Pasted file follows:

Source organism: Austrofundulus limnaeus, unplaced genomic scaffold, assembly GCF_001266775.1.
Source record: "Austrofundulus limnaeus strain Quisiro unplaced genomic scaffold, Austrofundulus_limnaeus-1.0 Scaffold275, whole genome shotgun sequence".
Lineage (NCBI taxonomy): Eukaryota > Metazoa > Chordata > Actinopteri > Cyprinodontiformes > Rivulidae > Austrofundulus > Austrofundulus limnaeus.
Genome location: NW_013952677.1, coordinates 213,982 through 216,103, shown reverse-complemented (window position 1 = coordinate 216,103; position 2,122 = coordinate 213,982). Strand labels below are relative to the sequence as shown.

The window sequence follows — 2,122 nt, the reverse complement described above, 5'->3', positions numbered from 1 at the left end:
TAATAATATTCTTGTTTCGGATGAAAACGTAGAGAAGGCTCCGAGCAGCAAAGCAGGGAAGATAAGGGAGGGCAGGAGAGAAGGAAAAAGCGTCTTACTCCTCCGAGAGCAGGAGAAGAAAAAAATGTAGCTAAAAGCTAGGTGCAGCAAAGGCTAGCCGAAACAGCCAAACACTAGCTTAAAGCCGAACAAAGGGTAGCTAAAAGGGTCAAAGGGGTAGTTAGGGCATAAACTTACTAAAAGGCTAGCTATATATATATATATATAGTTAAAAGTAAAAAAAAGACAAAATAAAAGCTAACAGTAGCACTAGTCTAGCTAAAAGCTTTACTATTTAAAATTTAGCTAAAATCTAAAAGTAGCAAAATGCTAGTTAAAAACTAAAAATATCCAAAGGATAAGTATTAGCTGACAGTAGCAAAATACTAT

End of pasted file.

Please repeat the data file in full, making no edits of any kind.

Source organism: Austrofundulus limnaeus, unplaced genomic scaffold, assembly GCF_001266775.1.
Source record: "Austrofundulus limnaeus strain Quisiro unplaced genomic scaffold, Austrofundulus_limnaeus-1.0 Scaffold275, whole genome shotgun sequence".
Lineage (NCBI taxonomy): Eukaryota > Metazoa > Chordata > Actinopteri > Cyprinodontiformes > Rivulidae > Austrofundulus > Austrofundulus limnaeus.
Genome location: NW_013952677.1, coordinates 213,982 through 216,103, shown reverse-complemented (window position 1 = coordinate 216,103; position 2,122 = coordinate 213,982). Strand labels below are relative to the sequence as shown.

The window sequence follows — 2,122 nt, the reverse complement described above, 5'->3', positions numbered from 1 at the left end:
TAATAATATTCTTGTTTCGGATGAAAACGTAGAGAAGGCTCCGAGCAGCAAAGCAGGGAAGATAAGGGAGGGCAGGAGAGAAGGAAAAAGCGTCTTACTCCTCCGAGAGCAGGAGAAGAAAAAAATGTAGCTAAAAGCTAGGTGCAGCAAAGGCTAGCCGAAACAGCCAAACACTAGCTTAAAGCCGAACAAAGGGTAGCTAAAAGGGTCAAAGGGGTAGTTAGGGCATAAACTTACTAAAAGGCTAGCTATATATATATATATATAGTTAAAAGTAAAAAAAAGACAAAATAAAAGCTAACAGTAGCACTAGTCTAGCTAAAAGCTTTACTATTTAAAATTTAGCTAAAATCTAAAAGTAGCAAAATGCTAGTTAAAAACTAAAAATATCCAAAGGATAAGTATTAGCTGACAGTAGCAAAATACTAT